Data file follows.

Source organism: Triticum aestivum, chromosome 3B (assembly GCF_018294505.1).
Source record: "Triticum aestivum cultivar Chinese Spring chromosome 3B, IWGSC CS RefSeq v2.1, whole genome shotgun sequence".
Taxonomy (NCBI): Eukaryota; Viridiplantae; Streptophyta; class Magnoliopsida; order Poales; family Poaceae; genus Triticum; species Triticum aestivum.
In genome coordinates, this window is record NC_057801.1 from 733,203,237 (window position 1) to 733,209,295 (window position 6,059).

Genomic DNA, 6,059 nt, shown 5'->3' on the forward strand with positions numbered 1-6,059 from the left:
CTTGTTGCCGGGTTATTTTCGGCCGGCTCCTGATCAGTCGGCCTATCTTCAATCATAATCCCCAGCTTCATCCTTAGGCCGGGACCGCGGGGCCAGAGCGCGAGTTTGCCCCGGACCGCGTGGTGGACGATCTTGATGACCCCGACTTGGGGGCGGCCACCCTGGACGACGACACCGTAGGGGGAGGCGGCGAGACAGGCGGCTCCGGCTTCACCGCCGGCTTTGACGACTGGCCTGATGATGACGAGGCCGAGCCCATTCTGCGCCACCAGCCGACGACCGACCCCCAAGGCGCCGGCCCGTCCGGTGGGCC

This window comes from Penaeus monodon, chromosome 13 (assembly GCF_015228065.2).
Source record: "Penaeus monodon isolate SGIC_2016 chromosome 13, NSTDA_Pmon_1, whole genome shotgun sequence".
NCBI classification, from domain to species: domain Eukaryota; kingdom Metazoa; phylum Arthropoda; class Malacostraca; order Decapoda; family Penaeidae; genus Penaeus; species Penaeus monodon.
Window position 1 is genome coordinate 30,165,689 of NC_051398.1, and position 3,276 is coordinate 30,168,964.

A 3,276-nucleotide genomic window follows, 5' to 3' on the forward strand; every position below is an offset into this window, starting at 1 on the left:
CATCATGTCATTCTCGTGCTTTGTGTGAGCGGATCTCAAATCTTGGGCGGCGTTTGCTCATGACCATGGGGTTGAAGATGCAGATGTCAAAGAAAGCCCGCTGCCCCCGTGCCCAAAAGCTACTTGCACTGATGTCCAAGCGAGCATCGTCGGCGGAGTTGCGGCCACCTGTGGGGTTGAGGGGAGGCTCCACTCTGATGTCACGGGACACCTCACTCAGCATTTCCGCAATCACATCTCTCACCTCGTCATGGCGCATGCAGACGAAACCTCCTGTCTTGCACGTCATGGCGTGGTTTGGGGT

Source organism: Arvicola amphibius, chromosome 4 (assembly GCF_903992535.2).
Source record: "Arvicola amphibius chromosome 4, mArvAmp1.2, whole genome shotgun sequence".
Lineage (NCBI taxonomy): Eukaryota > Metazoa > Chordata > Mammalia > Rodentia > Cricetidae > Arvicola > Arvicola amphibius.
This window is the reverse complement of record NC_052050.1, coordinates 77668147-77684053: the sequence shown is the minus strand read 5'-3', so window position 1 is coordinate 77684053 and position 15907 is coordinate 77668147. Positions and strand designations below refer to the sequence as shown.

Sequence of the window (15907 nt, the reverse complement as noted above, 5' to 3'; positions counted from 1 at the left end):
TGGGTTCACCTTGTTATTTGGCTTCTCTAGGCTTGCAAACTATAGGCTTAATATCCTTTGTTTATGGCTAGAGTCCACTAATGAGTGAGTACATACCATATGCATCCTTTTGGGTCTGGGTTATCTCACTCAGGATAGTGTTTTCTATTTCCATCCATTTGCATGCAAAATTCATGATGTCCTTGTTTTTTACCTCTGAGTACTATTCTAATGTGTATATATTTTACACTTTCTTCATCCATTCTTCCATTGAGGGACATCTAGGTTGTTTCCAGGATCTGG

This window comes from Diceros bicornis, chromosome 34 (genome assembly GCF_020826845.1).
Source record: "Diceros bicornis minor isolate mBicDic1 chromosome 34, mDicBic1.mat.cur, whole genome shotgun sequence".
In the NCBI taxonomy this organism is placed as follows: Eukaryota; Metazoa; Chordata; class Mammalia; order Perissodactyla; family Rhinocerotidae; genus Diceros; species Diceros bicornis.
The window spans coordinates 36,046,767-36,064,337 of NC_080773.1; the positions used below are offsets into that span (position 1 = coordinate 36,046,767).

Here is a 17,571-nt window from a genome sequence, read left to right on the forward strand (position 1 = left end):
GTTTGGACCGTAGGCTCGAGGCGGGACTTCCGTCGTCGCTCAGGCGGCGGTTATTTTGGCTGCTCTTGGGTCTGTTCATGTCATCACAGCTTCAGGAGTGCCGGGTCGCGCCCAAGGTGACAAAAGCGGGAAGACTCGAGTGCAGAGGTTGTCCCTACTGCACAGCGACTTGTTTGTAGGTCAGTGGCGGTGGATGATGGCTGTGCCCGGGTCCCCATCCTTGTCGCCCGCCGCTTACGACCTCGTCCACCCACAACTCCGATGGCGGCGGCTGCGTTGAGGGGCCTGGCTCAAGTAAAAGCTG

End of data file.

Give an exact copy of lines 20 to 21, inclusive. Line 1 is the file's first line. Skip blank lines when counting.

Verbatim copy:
Source record: "Diceros bicornis minor isolate mBicDic1 chromosome 34, mDicBic1.mat.cur, whole genome shotgun sequence".
In the NCBI taxonomy this organism is placed as follows: Eukaryota; Metazoa; Chordata; class Mammalia; order Perissodactyla; family Rhinocerotidae; genus Diceros; species Diceros bicornis.